Published in the journal Brain Injury, the investigation established that mild to severe traumatic brain injury could cause olfactory loss.
“The study clearly demonstrates that olfactory deficits can occur in mild traumatic brain injury patients as well as in moderate and severe TBI patients,” says study co-author and neuropsychologist Maurice Ptito, a professor at the Université de Montréal School of Optometry. “We also found that patients with a frontal lesion were more likely to show olfactory dysfunctions.”
The research team recruited 49 people with TBI (73 percent male with a median age of 43) who completed a questionnaire and underwent two smell tests to measure their olfactory loss. The result: 55 percent of subjects had an impaired sense of smell, while 41 percent of participants were unaware of their olfactory deficit.
“Both tests indicated the same results: patients with frontal injury are more likely to suffer olfactory loss,” says lead author Audrey Fortin, a professor at the Université de Montréal School of Optometry and researcher at the Lucie Bruneau Rehabilitation Centre.
Smell plays a vital role in our lives, says Dr. Fortin, since olfaction influences what we eat, can help us detect gas leaks or fires. Smell also has a huge impact on interpersonal relationships, since olfactory disorders have been associated with poor quality of life, depression, mood swings, worries about personal hygiene, loss of appetite and cooking difficulties.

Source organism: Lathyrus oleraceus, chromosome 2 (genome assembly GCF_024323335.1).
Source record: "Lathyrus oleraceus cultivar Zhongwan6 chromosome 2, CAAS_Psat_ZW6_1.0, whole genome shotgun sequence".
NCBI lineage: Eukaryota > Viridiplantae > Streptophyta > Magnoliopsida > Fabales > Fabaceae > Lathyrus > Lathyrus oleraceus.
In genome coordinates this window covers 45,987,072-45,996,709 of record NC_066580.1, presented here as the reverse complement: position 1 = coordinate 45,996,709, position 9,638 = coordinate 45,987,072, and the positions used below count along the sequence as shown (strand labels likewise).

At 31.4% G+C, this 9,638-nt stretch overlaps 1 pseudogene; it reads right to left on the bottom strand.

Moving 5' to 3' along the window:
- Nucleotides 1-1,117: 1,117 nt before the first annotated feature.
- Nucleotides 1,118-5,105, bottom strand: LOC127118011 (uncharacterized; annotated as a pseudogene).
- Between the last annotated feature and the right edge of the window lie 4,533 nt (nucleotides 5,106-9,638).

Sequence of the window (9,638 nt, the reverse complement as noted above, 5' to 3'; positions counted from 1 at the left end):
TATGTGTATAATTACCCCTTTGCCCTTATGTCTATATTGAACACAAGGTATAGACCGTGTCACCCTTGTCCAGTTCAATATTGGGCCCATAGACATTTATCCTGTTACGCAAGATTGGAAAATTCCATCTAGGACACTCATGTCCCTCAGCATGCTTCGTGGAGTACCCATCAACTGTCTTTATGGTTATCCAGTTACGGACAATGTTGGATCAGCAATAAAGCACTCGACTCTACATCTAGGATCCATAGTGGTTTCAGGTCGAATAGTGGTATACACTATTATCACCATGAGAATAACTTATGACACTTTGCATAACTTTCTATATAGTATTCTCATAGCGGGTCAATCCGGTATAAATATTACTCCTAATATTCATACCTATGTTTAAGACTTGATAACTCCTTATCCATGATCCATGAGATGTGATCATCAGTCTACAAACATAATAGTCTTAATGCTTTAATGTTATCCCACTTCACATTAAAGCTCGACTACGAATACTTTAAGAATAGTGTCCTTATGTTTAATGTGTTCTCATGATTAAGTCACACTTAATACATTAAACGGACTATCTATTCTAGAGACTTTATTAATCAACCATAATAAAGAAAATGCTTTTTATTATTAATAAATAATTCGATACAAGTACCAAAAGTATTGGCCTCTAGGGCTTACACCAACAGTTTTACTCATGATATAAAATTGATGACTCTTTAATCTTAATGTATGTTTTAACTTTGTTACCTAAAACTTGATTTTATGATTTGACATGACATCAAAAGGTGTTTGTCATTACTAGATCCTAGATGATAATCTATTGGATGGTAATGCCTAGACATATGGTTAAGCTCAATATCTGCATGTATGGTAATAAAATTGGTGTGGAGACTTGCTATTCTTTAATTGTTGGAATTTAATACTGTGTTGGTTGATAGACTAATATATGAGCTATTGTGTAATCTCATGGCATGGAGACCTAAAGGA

“Olfactory dysfunctions have a negative impact on daily life, health and safety,” says Dr. Fortin. “It is important to pay attention to this symptom once a patient’s condition has been stabilized following a traumatic brain injury.”
About TBI and anosmia
Traumatic brain injury (TBI) occurs when the head suddenly and violently hits an object or when an object pierces the skull and enters brain tissue. Symptoms of a TBI can be mild, moderate or severe and the condition is most common among adolescents, young adults and the elderly. Anosmia is the inability to smell. The olfactory nerve is the only commonly injured cranial nerve following mild traumatic brain injury, which can lead to diminished sense of smell or complete smell loss.
Partners in research:
This study was supported by the Réseau Provincial de Recherche en Adaptation-Réadaptation and the National Science and Engineering Research Council of Canada.
About the study:
The paper, “Traumatic brain injury and olfactory deficits: The tale of two smell tests,” published in the journal Brain Injury, was authored by Audrey Fortin Associate Professor at the Université de Montréal School of Optometry and Lucie Bruneau Rehabilitation Centre, Mathilde Beaulieu Lefebvre of the Department of Psychology and Maurice Ptito School of Optometry.
On the Web:
- Article cited from the journal Brain Injury
- Université de Montréal School of Optometry
- Centre de réadaptation Lucie Bruneau
- Center for interdisciplinary Research in Rehabilitation of Greater Montreal
International press attaché
Université de Montréal